Ryan Pace deserves some of the blame for what’s happening - especially the whole Mike Glennon fiasco - but he deserves to stay on as the team’s general manager, much like what the Rams did with Les Snead. Pace has does a good job of turning what once was one of the league’s worst defenses into a solid group. The Rams hired decorated defensive coordinator Wade Phillips to help their defense get better. The Bears already have their own grizzled veteran in Vic Fangio, so they’re already own step ahead of the 2016 Rams in that regard.
Pace has also been able to find the Bears’ quarterback of the future, and has made a handful of great draft picks and free agent signings. Let Pace choose a new head coach that best fits his vision for the team in the long run. Which brings us to our next point...
Hire a young, offensive-minded head coach
Okay, okay. The Bears’ next head coach doesn’t necessarily have to be young, and he certainly doesn’t have to be as young as Sean McVay. However, my personal top choice for the position just so happens to be under 35 years old.
That coach is Detroit Lions offensive coordinator Jim Bob Cooter. While Chicago could end up choosing a different offensive-minded coach and could likely still do well, Cooter appears to be the best choice. He has done a great job of leading Detroit’s offense and turning Matthew Stafford into one of the league’s better quarterbacks. He also deserves credit for managing to keep the Lions’ passing attack strong without Calvin Johnson. Cooter’s play calling is creative, and it plays to the strengths of his personnel. He is also willing to work with his quarterbacks and make sure that they are comfortable in their own offense.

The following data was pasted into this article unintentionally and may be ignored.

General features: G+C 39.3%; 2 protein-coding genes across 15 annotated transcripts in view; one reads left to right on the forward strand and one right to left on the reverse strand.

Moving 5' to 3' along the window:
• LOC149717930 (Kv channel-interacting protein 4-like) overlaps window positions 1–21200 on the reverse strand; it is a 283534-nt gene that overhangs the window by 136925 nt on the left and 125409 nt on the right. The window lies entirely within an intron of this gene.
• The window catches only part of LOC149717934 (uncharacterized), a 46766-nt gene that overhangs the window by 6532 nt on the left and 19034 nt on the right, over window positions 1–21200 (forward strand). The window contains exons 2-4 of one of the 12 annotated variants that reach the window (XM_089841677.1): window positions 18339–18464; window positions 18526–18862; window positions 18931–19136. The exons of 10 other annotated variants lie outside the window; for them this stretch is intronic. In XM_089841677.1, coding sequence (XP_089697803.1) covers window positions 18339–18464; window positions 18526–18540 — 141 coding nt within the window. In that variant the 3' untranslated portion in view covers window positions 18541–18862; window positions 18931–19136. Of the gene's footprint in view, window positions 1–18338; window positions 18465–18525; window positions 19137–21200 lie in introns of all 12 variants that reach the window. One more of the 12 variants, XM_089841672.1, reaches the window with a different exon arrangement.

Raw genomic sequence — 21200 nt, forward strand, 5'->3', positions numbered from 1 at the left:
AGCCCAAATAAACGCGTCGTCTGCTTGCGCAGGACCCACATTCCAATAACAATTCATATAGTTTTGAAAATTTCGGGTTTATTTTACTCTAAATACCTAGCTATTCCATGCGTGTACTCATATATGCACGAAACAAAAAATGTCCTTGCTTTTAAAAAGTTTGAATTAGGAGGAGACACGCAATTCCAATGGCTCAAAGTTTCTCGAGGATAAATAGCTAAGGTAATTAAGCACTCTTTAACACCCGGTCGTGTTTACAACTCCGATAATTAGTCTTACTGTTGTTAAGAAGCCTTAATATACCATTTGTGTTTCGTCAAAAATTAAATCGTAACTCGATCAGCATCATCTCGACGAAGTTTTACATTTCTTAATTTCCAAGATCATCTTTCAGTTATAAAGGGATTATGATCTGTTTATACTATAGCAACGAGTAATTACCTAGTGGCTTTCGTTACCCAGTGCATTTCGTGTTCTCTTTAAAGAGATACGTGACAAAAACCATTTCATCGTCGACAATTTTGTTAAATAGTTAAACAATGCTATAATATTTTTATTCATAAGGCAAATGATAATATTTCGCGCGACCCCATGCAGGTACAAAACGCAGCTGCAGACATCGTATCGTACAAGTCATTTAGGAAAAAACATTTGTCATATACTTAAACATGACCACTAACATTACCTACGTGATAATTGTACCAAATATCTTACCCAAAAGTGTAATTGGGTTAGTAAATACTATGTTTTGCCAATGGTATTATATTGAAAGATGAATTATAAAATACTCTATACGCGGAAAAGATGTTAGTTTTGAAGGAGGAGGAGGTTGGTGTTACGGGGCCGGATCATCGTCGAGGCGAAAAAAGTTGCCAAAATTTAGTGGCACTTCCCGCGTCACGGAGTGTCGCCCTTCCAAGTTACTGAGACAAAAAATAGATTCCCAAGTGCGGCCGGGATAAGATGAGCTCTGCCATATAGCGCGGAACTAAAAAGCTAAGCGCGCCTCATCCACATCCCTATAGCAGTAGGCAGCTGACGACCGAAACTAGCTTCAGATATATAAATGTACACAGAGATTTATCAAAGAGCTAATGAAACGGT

Despite only being 33 years old, Cooter has been coaching for 10 years, and has been impressive thus far since becoming Detroit’s offensive coordinator in the middle of the 2015 season. Before the promotion, he was the team’s quarterbacks coach. Getting a head coach who knows how to work with signal-callers could benefit the development of Mitch Trubisky. Speaking of which...
Surround their second-year QB with weapons
Jared Goff is a high first-round pick who is in his second year in the NFL. Next year, Mitch Trubisky will be a high first-round pick in his second year in the NFL. Goff didn’t have a good rookie campaign, and while Trubisky’s performance this season remains to be seen, it’s likely that he won’t set the world on fire right away. In Goff’s second year, however, he has almost become an entirely new player. He’s making better decisions, his confidence is sky high and his production is much better as a whole.